Tests and Measurements

by Don Meyer, Ph.D. | Mar 20, 2010

"When your mother is mad and asks 'Do I look stupid?' it's best not to answer her."
Meghan, age 13

Whether you are a student or a teacher, everyone knows that exams are a normal part of the educational experience. Most of us have at least one experience with tests and measurements we would like to forget. I certainly have mine. 

I spent my first six years in two different one room schoolhouses just outside Lebanon, PA. I will never forget the oral reading exercise when I was in fourth grade. There were about 25 children in the school and about eight of us were my class. We were all standing in front of everyone and each of us one by one was asked to read a short paragraph out loud. 

My turn came and I remember coming across the word "determined." I will never forget my pronunciation: "deter-MIND-ed." The teacher asked me to say it again and I repeated it just as I had read it. Since then I have often smiled at that simple mistake as a child but I have often thought about how that moment stays in my mind even to this day. 

The two most difficult exams I ever took were a part of my doctoral program at the University of Minnesota. The first one came after I finished all of my coursework and I met with my committee. I will never forget walking in the room and there on two long tables were two boxes of tissues. We were just gathering together but to make a light comment I simply said, "I hope those won't be needed" and not one person made a comment. The next two hours were the most challenging of my entire academic experience. 

The other difficult exam was defending my doctoral dissertation. I had been on the entire program for nearly eight years while simultaneously being a parent and husband and fulltime employee. My coursework was done. My research was done. I had written 425 pages with more edits than I care to remember. And it all came down to the oral defense. Eight years of trying to find a parking space on that huge 50,000 plus university campus and trudging through piles of snow and carrying books in and out of the library and taking classes and writing each page and footnote while sitting there in my office at home.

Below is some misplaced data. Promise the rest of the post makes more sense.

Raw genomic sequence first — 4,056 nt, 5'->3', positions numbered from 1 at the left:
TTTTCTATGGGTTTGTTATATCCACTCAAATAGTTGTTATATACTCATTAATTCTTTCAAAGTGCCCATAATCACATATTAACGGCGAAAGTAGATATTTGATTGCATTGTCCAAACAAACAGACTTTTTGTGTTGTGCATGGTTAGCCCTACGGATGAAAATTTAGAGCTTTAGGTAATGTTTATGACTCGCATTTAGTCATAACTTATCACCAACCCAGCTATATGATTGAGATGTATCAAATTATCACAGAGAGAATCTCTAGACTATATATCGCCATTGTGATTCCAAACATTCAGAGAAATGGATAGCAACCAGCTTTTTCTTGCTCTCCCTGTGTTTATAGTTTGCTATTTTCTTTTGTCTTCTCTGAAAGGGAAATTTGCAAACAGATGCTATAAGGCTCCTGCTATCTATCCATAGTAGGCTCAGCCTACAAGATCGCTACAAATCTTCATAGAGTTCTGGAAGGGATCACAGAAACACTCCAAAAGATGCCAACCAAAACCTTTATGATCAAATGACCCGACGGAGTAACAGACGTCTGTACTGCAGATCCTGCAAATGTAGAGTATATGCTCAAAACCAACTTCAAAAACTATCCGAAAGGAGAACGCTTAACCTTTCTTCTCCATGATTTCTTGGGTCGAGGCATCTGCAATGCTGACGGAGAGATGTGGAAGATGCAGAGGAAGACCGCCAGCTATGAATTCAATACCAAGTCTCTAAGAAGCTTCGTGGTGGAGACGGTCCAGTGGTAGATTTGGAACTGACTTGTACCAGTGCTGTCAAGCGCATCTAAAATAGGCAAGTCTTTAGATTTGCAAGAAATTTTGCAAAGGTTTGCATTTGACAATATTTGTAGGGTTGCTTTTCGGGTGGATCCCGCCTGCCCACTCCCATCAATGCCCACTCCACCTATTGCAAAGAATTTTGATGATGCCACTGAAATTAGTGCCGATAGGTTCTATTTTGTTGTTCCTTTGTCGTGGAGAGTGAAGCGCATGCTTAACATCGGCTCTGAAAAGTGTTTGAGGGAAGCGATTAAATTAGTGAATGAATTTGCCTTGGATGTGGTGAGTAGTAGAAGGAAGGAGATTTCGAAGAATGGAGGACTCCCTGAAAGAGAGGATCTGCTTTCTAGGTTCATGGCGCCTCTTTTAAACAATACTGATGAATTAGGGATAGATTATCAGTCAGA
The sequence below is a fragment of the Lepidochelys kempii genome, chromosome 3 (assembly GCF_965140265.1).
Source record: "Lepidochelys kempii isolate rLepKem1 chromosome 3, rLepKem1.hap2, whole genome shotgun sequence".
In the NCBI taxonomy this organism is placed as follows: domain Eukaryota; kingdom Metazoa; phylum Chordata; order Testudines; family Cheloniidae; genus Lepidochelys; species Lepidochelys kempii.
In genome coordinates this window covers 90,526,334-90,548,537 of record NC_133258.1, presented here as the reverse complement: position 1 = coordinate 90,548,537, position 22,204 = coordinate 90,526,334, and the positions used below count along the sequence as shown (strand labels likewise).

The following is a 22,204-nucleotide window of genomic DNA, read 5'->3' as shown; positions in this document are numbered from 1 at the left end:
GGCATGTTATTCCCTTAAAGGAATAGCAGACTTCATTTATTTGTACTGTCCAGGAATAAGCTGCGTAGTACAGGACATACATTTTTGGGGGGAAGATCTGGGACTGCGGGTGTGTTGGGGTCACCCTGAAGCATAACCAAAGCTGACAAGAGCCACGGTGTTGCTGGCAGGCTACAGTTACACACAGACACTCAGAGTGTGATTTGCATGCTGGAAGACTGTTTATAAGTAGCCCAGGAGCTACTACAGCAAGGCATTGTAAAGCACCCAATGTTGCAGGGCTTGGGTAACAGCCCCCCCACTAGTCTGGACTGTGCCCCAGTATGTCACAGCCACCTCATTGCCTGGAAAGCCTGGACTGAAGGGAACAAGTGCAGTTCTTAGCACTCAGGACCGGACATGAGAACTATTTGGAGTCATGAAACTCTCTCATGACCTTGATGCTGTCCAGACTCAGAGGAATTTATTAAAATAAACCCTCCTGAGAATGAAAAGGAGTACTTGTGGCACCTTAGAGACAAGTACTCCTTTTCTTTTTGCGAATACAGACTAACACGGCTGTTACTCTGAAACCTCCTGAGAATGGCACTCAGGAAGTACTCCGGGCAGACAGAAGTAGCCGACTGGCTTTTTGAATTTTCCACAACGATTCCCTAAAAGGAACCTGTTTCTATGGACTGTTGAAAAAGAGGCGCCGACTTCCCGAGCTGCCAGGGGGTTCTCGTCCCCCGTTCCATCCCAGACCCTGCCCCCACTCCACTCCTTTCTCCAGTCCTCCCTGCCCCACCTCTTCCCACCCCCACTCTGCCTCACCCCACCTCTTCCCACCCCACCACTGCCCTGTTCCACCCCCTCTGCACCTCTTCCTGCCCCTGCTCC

Eight years of work was riding on that oral defense. I will always remember hearing the words, "Congratulations, Dr. Meyer." That moment still makes me smile. 

I also remember how difficult it was to give exams to my two sons when I was their professor in college. How often I wanted to call them up the night before to reduce their anxiety by giving them the answers. I can still see Kevin's face as he struggled with that exam about four rows back in that Saturday morning class. 

Over the years educators encounter all kinds of answers on the exams they give. Here are a few that I trust will make you smile as much as they have me. 

What did Mahatma Gandhi and Genghis Khan have in common? Unusual names. 

Name six animals which live specifically in the Arctic. Two polar bears and Three, I mean four seals. 

Where was the American Declaration of Independence signed? At the bottom. 

What is the highest frequency noise that a human can register? Mariah Carey 

Joanna works in an office. Her computer is a stand-alone system. What is a stand-alone computer system? It doesn't come with a chair. 

What is a vibration? There are good vibrations and bad vibrations. Good vibrations were discovered in the 1960's. 

Steve is driving his car. He is travelling at 60 feet/second and the speed limit is 40 mph. Is Steve speeding? He could find out by checking his speedometer. 

Exams. They really can make you laugh or cry. 

Think about it.

Dr. Don Meyer is President of 
Valley Forge Christian College, Phoenixville, PA 
Responses can be mailed to